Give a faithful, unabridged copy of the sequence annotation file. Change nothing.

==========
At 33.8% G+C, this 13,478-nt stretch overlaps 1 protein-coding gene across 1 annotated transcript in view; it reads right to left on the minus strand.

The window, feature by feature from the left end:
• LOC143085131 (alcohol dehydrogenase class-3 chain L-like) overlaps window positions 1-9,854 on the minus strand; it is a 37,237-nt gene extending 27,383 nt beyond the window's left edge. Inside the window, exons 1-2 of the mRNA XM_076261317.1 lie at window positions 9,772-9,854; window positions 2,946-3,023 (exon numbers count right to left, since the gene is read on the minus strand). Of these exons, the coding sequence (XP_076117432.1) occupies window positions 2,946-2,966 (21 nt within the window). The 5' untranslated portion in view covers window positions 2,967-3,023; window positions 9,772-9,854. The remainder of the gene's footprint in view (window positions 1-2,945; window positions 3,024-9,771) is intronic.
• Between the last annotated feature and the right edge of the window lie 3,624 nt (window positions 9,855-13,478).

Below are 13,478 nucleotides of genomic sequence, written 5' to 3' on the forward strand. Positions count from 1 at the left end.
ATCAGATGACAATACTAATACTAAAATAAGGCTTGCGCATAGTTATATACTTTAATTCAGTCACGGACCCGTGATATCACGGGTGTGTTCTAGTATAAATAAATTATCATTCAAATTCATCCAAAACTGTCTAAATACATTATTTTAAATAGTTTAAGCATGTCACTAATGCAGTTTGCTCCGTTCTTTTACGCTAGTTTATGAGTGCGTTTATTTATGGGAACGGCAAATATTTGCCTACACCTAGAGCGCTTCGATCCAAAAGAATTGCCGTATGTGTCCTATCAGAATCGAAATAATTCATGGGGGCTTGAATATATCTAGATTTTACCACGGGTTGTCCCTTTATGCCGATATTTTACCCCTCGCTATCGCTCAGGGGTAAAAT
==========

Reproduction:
At 33.8% G+C, this 13,478-nt stretch overlaps 1 protein-coding gene across 1 annotated transcript in view; it reads right to left on the minus strand.

The window, feature by feature from the left end:
• LOC143085131 (alcohol dehydrogenase class-3 chain L-like) overlaps window positions 1-9,854 on the minus strand; it is a 37,237-nt gene extending 27,383 nt beyond the window's left edge. Inside the window, exons 1-2 of the mRNA XM_076261317.1 lie at window positions 9,772-9,854; window positions 2,946-3,023 (exon numbers count right to left, since the gene is read on the minus strand). Of these exons, the coding sequence (XP_076117432.1) occupies window positions 2,946-2,966 (21 nt within the window). The 5' untranslated portion in view covers window positions 2,967-3,023; window positions 9,772-9,854. The remainder of the gene's footprint in view (window positions 1-2,945; window positions 3,024-9,771) is intronic.
• Between the last annotated feature and the right edge of the window lie 3,624 nt (window positions 9,855-13,478).

Below are 13,478 nucleotides of genomic sequence, written 5' to 3' on the forward strand. Positions count from 1 at the left end.
ATCAGATGACAATACTAATACTAAAATAAGGCTTGCGCATAGTTATATACTTTAATTCAGTCACGGACCCGTGATATCACGGGTGTGTTCTAGTATAAATAAATTATCATTCAAATTCATCCAAAACTGTCTAAATACATTATTTTAAATAGTTTAAGCATGTCACTAATGCAGTTTGCTCCGTTCTTTTACGCTAGTTTATGAGTGCGTTTATTTATGGGAACGGCAAATATTTGCCTACACCTAGAGCGCTTCGATCCAAAAGAATTGCCGTATGTGTCCTATCAGAATCGAAATAATTCATGGGGGCTTGAATATATCTAGATTTTACCACGGGTTGTCCCTTTATGCCGATATTTTACCCCTCGCTATCGCTCAGGGGTAAAAT